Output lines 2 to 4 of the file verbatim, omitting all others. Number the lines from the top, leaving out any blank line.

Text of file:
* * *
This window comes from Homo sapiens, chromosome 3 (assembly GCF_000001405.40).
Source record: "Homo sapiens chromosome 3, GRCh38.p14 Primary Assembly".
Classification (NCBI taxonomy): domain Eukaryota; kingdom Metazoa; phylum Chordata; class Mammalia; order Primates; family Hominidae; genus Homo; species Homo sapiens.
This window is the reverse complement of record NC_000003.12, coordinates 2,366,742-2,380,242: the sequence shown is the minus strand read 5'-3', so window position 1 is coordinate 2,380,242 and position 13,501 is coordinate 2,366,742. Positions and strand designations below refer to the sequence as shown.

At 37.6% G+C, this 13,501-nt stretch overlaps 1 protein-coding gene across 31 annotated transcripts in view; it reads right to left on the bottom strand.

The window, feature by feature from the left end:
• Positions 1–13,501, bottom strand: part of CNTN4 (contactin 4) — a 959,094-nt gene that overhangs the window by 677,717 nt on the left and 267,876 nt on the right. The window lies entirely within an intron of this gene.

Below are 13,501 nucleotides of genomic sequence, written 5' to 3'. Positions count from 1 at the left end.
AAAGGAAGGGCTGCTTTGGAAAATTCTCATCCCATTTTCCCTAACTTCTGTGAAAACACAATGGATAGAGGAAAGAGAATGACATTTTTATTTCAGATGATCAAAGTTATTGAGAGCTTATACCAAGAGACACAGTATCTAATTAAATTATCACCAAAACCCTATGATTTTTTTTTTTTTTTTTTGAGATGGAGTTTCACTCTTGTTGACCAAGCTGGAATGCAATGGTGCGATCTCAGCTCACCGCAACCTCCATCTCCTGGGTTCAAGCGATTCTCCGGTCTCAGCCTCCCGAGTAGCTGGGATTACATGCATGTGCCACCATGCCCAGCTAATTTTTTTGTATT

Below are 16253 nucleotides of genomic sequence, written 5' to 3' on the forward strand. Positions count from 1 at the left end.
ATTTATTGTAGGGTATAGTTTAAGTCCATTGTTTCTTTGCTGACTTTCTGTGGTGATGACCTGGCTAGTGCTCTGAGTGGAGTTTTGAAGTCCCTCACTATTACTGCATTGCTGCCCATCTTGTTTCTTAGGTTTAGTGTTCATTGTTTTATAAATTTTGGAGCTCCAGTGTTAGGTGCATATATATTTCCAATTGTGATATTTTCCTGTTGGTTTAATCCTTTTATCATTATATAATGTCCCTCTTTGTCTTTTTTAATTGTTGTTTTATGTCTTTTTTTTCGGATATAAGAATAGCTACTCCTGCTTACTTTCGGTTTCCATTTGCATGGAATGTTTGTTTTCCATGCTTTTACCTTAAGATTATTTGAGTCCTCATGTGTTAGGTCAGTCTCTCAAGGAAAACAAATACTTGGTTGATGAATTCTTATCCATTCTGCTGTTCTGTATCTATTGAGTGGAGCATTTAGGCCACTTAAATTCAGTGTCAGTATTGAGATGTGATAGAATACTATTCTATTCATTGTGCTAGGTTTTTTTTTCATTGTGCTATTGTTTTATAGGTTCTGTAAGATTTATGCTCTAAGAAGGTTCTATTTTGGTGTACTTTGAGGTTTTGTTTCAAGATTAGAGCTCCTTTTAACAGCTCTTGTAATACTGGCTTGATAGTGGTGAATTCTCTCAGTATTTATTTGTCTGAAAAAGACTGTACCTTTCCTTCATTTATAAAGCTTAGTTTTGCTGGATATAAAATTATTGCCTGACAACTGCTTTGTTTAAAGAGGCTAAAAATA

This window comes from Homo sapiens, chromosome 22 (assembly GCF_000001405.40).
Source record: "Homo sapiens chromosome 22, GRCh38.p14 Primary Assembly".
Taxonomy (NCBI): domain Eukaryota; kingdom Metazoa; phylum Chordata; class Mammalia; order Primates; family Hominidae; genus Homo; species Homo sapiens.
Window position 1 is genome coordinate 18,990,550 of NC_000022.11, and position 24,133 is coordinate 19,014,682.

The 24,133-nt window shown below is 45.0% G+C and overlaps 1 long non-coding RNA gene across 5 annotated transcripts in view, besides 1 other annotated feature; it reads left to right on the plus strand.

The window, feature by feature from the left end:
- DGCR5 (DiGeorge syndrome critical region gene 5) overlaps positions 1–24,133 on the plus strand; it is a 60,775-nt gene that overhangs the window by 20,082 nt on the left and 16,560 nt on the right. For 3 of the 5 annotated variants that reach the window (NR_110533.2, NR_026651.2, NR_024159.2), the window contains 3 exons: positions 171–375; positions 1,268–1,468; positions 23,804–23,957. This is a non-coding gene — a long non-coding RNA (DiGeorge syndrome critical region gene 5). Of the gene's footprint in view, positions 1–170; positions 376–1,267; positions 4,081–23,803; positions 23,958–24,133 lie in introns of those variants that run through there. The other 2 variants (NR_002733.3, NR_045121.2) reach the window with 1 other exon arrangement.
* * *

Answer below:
Source record: "Homo sapiens chromosome 3, GRCh38.p14 Primary Assembly".
Classification (NCBI taxonomy): domain Eukaryota; kingdom Metazoa; phylum Chordata; class Mammalia; order Primates; family Hominidae; genus Homo; species Homo sapiens.
This window is the reverse complement of record NC_000003.12, coordinates 2,366,742-2,380,242: the sequence shown is the minus strand read 5'-3', so window position 1 is coordinate 2,380,242 and position 13,501 is coordinate 2,366,742. Positions and strand designations below refer to the sequence as shown.